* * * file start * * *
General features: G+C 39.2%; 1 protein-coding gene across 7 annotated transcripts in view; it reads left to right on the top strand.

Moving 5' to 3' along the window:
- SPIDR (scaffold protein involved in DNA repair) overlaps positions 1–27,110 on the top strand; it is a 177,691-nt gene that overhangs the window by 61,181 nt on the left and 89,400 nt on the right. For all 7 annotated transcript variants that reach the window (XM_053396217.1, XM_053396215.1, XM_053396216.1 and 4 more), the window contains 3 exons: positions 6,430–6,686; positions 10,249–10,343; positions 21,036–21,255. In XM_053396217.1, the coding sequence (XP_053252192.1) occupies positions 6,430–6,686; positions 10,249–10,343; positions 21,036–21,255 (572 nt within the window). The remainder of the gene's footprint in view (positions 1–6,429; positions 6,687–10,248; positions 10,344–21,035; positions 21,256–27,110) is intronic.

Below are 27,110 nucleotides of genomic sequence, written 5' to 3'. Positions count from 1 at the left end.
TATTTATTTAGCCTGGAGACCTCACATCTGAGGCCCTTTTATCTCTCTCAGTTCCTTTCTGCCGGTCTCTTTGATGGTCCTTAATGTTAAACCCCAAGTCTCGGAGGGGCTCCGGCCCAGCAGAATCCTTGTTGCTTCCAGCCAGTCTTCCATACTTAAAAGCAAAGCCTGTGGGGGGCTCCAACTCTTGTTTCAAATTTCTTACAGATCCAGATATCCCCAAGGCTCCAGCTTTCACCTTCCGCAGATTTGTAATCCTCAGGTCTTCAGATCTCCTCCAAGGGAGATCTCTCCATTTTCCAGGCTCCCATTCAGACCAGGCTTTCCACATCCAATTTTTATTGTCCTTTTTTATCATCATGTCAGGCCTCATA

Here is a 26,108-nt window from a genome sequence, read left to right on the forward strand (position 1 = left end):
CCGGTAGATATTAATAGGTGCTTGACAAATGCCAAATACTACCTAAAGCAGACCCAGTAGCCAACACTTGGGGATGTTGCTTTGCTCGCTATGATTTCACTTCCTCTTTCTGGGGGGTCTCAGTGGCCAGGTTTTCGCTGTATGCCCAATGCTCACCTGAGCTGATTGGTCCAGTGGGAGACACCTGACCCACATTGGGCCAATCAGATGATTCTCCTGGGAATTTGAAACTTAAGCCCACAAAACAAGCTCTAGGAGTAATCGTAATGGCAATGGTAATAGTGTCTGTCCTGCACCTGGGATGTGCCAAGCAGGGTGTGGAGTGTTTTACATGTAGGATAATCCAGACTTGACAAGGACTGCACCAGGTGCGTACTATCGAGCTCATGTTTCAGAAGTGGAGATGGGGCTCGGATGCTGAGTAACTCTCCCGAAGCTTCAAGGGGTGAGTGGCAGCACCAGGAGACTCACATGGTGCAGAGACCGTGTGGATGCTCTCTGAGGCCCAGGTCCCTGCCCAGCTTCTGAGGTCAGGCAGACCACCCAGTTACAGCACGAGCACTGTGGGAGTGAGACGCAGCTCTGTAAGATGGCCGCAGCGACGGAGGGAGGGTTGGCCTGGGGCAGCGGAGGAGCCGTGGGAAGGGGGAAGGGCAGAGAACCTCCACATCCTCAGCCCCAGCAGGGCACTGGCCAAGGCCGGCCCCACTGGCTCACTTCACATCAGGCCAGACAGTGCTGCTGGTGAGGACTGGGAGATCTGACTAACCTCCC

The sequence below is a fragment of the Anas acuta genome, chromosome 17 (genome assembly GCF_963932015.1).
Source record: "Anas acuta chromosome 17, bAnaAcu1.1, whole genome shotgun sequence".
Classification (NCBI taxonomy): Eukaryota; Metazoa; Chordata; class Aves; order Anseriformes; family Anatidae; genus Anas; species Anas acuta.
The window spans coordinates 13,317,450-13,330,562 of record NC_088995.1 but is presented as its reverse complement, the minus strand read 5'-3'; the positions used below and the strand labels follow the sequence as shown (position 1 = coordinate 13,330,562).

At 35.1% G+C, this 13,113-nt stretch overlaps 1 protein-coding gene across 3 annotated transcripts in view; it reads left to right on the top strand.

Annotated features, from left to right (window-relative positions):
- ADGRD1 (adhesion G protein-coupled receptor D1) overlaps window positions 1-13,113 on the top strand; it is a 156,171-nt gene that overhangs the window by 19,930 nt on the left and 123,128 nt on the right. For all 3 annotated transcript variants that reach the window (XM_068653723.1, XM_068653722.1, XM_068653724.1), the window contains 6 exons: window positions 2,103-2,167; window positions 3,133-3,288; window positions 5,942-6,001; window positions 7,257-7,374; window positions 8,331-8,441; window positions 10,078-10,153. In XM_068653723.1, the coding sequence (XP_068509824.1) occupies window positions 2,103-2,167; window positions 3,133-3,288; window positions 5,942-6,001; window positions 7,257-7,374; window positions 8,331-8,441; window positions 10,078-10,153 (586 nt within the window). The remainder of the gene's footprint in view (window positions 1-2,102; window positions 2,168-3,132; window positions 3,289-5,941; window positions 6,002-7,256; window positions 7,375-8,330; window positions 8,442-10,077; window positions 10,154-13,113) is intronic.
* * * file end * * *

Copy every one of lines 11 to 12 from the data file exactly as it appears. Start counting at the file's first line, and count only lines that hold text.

The window spans coordinates 13,317,450-13,330,562 of record NC_088995.1 but is presented as its reverse complement, the minus strand read 5'-3'; the positions used below and the strand labels follow the sequence as shown (position 1 = coordinate 13,330,562).

At 35.1% G+C, this 13,113-nt stretch overlaps 1 protein-coding gene across 3 annotated transcripts in view; it reads left to right on the top strand.